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Atrophic Vaginitis

Pronounced: a-TRO-fic va-gin-I-tis

Definition

Atrophic vaginitis is characterized by thinning of the vaginal tissues and reduced elasticity. It is followed by redness, itching, and dryness of the vagina. Over time, there may be narrowing and shrinkage of the vaginal opening and the vagina itself.

Vagina

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Causes    TOP

A woman’s ovaries make estrogen until menopause, which happens at about 52 years of age. Before menopause, estrogen in a woman’s bloodstream helps keep the skin of the vagina healthy and stimulates vaginal secretions. After menopause, when the ovaries stop making estrogen, or after ovarian failure or removal, the walls of the vagina become thin, and vaginal secretions are lessened. Similar changes can happen to some women during breastfeeding, but in this case these changes are temporary and less severe. Disordered eating, excessive exercise, and therapies for breast and edometrial cancer may also result in atrophic vaginitis.

Risk Factors    TOP

Factors that may increase your chance of more severe symptoms of atrophic vaginitis include:

Symptoms    TOP

Symptoms of atrophic vaginitis can range from minor to severe. They include:

  • Vaginal dryness
  • Vaginal irritation, itching, or burning
  • Vaginal pain
  • Problems with sexual intimacy because of painful intercourse

Diagnosis    TOP

You will be asked about your symptoms and medical history. A physical exam will be done. You may be referred to a doctor specializing in women’s reproductive health.

Your vaginal fluids may be tested. This can be done with:

  • A test of the acid-base balance (pH balance) of the vagina
  • A swabbing of a small part of the vaginal wall

Treatment    TOP

Talk with your doctor about the best treatment plan for you. Treatment options for atrophic vaginitis include:

  • Oral estrogen therapy
  • Estrogen-containing vaginal creams or vaginal suppositories
  • Vaginal moisturizer or lubricant

Prevention    TOP

To help reduce your chance of atrophic vaginitis:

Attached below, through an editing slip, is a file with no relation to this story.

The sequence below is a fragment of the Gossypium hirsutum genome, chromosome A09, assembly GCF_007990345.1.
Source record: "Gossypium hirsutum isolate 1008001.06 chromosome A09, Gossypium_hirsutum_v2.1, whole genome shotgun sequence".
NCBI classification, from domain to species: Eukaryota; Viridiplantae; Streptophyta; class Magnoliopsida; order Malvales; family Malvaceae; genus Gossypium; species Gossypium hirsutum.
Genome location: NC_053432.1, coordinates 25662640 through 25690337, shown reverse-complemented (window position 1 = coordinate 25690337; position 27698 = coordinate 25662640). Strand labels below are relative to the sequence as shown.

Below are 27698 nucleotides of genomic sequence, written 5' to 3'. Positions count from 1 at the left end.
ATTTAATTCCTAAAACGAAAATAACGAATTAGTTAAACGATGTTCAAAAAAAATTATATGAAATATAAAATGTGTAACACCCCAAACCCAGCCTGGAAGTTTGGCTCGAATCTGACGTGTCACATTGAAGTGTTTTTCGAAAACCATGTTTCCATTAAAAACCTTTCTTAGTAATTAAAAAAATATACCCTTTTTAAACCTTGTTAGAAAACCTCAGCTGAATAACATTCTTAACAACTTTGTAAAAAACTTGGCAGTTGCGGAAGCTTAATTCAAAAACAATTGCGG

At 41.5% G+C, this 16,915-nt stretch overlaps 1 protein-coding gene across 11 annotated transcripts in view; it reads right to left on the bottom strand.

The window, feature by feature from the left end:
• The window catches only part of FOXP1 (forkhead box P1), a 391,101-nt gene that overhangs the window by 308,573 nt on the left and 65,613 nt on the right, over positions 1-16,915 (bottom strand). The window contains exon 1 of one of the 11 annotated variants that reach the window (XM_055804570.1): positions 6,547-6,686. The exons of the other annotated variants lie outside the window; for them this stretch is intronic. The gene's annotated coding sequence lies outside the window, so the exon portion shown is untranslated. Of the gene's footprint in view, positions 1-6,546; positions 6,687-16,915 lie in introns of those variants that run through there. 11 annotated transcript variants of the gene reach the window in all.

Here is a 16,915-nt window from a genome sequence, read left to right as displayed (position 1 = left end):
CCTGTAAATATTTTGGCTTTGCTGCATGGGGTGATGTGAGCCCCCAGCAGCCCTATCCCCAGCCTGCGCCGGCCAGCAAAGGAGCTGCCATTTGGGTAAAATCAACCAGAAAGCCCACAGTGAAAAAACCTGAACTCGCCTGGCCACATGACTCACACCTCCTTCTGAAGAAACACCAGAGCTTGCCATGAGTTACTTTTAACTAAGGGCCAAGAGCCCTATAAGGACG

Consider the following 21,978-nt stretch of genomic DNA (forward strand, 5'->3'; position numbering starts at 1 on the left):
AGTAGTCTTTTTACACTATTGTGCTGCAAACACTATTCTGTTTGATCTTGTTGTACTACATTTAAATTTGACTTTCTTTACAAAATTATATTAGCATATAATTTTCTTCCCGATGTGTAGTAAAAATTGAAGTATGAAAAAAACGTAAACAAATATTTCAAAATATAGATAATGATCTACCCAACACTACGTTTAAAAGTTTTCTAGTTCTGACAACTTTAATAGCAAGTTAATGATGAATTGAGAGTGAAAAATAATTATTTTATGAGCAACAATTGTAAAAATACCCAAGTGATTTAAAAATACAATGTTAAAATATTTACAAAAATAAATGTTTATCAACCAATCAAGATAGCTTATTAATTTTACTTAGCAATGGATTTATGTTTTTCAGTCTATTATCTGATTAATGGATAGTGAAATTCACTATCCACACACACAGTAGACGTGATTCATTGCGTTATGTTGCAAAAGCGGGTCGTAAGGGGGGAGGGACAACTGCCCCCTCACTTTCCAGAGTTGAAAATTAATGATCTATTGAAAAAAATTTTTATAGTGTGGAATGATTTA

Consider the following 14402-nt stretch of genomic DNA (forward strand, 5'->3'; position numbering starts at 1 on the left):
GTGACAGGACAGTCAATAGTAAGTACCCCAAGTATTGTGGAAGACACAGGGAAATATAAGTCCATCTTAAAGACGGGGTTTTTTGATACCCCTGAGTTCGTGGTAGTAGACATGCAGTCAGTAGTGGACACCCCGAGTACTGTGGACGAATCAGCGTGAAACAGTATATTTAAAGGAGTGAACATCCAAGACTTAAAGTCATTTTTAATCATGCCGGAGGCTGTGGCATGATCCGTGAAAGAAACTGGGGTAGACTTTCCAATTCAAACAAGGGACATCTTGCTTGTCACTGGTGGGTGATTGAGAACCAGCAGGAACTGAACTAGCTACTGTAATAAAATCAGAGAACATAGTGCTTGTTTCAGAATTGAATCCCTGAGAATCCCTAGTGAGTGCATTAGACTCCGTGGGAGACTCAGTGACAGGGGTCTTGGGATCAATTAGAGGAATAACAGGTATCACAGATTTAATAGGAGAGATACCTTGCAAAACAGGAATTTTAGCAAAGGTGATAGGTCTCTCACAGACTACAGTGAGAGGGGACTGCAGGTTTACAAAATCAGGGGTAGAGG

• Ask your doctor if estrogen therapy is right for you.
  • Stay sexually active.
  • Use a vaginal lubricant.
  • Drink plenty of fluids each day.

RESOURCES:

American Congress of Obstetricians and Gynecologists
http://www.acog.org
Office on Women's Health—US Department of Health and Human Services
http://www.womenshealth.gov

CANADIAN RESOURCES:

The Canadian Women's Health Network
http://www.cwhn.ca
Women's Health Matters
http://www.womenshealthmatters.ca

References:

Atrophic vaginitis. EBSCO DynaMed website. Available at: http://www.dynamed.com/topics/dmp~AN~T115096/Atrophic-vaginitis. Updated February 9, 2015. Accessed March 14, 2016.
Atrophic vaginitis. A treatable cause of vaginal dryness. Mayo Clin Womens Healthsource. 2002;6:6.
Bachmann GA, Nevadunsky NS. Diagnosis and treatment of atrophic vaginitis. Am Fam Physician. 2000;61:3090-3096.
Castelo-Branco C, Cancelo MJ, et al. Management of postmenopausal vaginal atrophy and atrophic vaginitis. Maturitas. 2005;52 Suppl 1:S46-S52.
Nothnagle M, Taylor JS. Vaginal estrogen preparations for relief of atrophic vaginitis. Am Fam Physician. 2004;69:2111-2112.
Rahn DD, Carberry C, et al; Vaginal Estrogen for Genitourinary syndrome of menopause: a systematic review. Obstet Gynecol. 2014 Dec: 124 (6):1147-56.
Last reviewed March 2017 by EBSCO Medical Review Board Marcie L. Sidman, MD
Last Updated: 4/29/2014

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